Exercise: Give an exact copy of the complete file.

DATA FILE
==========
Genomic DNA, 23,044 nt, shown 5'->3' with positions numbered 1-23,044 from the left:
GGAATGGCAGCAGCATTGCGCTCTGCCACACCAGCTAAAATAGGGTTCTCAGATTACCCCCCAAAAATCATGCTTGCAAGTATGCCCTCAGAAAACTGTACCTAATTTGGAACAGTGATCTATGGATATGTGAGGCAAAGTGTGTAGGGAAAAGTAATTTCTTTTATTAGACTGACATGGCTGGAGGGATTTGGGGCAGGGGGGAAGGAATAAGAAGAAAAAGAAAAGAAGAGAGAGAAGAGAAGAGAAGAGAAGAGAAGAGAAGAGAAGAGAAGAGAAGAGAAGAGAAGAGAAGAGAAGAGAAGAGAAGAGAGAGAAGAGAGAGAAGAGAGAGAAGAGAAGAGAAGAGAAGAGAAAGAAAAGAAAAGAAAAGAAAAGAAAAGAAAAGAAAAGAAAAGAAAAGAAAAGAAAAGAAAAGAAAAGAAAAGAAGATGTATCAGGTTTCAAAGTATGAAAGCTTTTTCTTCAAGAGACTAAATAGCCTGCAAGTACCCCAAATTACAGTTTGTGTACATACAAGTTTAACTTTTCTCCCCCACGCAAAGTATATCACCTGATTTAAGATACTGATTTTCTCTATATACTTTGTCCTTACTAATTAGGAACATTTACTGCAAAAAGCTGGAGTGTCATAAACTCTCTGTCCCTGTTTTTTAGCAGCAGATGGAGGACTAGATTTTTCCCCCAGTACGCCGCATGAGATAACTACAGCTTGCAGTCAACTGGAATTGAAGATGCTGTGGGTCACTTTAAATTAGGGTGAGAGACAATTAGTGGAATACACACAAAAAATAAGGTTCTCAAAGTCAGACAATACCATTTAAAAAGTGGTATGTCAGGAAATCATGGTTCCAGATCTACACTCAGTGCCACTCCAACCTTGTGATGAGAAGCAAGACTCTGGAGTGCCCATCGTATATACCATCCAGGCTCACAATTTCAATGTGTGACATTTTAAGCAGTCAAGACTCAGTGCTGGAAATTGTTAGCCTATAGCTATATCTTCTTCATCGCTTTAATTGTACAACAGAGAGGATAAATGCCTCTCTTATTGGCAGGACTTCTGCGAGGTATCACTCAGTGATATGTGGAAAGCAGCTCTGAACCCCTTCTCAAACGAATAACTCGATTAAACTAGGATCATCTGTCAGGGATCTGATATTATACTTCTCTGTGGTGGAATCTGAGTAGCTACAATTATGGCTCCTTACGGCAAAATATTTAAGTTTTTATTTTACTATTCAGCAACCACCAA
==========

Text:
Genomic DNA, 23,044 nt, shown 5'->3' with positions numbered 1-23,044 from the left:
GGAATGGCAGCAGCATTGCGCTCTGCCACACCAGCTAAAATAGGGTTCTCAGATTACCCCCCAAAAATCATGCTTGCAAGTATGCCCTCAGAAAACTGTACCTAATTTGGAACAGTGATCTATGGATATGTGAGGCAAAGTGTGTAGGGAAAAGTAATTTCTTTTATTAGACTGACATGGCTGGAGGGATTTGGGGCAGGGGGGAAGGAATAAGAAGAAAAAGAAAAGAAGAGAGAGAAGAGAAGAGAAGAGAAGAGAAGAGAAGAGAAGAGAAGAGAAGAGAAGAGAAGAGAAGAGAAGAGAAGAGAAGAGAGAGAAGAGAGAGAAGAGAGAGAAGAGAAGAGAAGAGAAGAGAAAGAAAAGAAAAGAAAAGAAAAGAAAAGAAAAGAAAAGAAAAGAAAAGAAAAGAAAAGAAAAGAAAAGAAAAGAAGATGTATCAGGTTTCAAAGTATGAAAGCTTTTTCTTCAAGAGACTAAATAGCCTGCAAGTACCCCAAATTACAGTTTGTGTACATACAAGTTTAACTTTTCTCCCCCACGCAAAGTATATCACCTGATTTAAGATACTGATTTTCTCTATATACTTTGTCCTTACTAATTAGGAACATTTACTGCAAAAAGCTGGAGTGTCATAAACTCTCTGTCCCTGTTTTTTAGCAGCAGATGGAGGACTAGATTTTTCCCCCAGTACGCCGCATGAGATAACTACAGCTTGCAGTCAACTGGAATTGAAGATGCTGTGGGTCACTTTAAATTAGGGTGAGAGACAATTAGTGGAATACACACAAAAAATAAGGTTCTCAAAGTCAGACAATACCATTTAAAAAGTGGTATGTCAGGAAATCATGGTTCCAGATCTACACTCAGTGCCACTCCAACCTTGTGATGAGAAGCAAGACTCTGGAGTGCCCATCGTATATACCATCCAGGCTCACAATTTCAATGTGTGACATTTTAAGCAGTCAAGACTCAGTGCTGGAAATTGTTAGCCTATAGCTATATCTTCTTCATCGCTTTAATTGTACAACAGAGAGGATAAATGCCTCTCTTATTGGCAGGACTTCTGCGAGGTATCACTCAGTGATATGTGGAAAGCAGCTCTGAACCCCTTCTCAAACGAATAACTCGATTAAACTAGGATCATCTGTCAGGGATCTGATATTATACTTCTCTGTGGTGGAATCTGAGTAGCTACAATTATGGCTCCTTACGGCAAAATATTTAAGTTTTTATTTTACTATTCAGCAACCACCAA